One’s mind turns first to that oldest of all evangelical promises, that the seed of the woman would bruise the head of the serpent. “I will put enmity,” says Jehovah to the serpent-tempter, “between thee and the woman, and between thy seed and her seed; he shall bruise thy head, and thou shalt bruise his heel” (Genesis 3:15. R. V.). It is a forceless weakening of this first word of Gospel in the Bible to explain it of a lasting feud between the race of men and the brood of serpents. The serpent, as even Dr. Driver attests, is “the representative of the power of evil” — in later Scripture, “he that is called the Devil and Satan” (Rev. 12:9)— and the defeat he sustains from the woman’s seed is a moral and spiritual victory. The “seed” who should destroy him is described emphatically as the woman’s seed. It was the woman through whom sin had entered the race; by the seed of the woman would salvation come. The early church writers often pressed this analogy between Eve and the Virgin Mary. We may reject any element of over-exaltation of Mary they connected with it, but it remains significant that this peculiar phrase should be chosen to designate the future deliverer. I cannot believe the choice to be of accident. The promise to Abraham was that in his seed the families of the earth would be blessed; there the male is emphasized, but here it is the woman — the woman distinctively. There is, perhaps, as good scholars have thought, an allusion to this promise in 1 Timothy 2:15, where, with allusion to Adam and Eve, it is said, “But she shall be saved through her (or the) child-bearing” (R. V.).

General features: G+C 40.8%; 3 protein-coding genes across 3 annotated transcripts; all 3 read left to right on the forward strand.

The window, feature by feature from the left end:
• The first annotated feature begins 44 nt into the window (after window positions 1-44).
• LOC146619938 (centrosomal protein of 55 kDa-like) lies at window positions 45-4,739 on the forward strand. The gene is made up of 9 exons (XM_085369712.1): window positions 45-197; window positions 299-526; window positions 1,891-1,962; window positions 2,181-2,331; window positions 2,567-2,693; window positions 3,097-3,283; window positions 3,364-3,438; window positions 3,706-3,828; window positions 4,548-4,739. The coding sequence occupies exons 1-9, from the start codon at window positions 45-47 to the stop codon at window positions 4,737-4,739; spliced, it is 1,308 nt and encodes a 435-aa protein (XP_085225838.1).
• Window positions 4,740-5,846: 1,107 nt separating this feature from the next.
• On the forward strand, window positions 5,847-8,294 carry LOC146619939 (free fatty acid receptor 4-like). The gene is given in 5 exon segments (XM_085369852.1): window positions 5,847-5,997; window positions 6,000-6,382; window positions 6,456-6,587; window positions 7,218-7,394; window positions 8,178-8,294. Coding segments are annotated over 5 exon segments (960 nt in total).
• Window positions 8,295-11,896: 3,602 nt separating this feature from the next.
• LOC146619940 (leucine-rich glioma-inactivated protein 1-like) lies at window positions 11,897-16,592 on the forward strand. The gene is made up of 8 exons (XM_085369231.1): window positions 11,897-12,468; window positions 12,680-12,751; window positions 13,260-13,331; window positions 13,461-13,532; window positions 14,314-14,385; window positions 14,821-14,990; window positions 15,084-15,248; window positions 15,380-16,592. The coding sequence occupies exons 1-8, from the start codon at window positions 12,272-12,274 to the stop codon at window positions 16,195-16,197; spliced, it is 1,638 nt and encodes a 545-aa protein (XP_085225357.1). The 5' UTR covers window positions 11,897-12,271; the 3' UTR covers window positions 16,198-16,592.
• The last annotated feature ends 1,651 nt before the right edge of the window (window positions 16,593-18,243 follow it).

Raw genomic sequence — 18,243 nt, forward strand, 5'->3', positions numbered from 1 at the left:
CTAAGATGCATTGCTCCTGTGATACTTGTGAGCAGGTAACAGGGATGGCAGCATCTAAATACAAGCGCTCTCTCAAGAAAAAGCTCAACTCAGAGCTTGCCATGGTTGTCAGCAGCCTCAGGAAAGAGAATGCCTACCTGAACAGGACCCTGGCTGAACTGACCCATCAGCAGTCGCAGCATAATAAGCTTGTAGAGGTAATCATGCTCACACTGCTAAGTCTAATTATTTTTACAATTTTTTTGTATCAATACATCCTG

It was, indeed, when one thinks of it, only on the supposition that there was to be something exceptional and extraordinary in the birth of this child called Immanuel that it could have afforded to Ahaz a sign of the perpetuity of the throne of David on the scale of magnitude proposed (“Ask it either in the depth, or in the height above.” Ver. 10). We look, therefore, with interest to see if there are any echoes or suggestions of the idea of this passage in other prophetic scriptures. They are naturally not many, but they do not seem to be altogether wanting. There is, first, the remarkable Bethlehem prophecy in Micah 5:2, 3 — also quoted as fulfilled in the nativity (Matt. 2:5, 6) — connected with the saying: “Therefore will he give them up, until the time that she who travaileth hath brought forth” (“The King from Bethlehem,” says Delitzsch, “who has a nameless one as mother, and of whose father there is no mention”). Micah was Isaiah’s contemporary, and when the close relation between the two is considered (Cf. Isa. 2:2-4, with Micah 4:1-3), it is difficult not to recognize in his oracle an expansion of Isaiah’s. In the same line would seem to lie the enigmatic utterance in Jer. 31:22: “For Jehovah hath created a new thing in the earth: a woman shall encompass a man” (thus Delitzsch, etc.).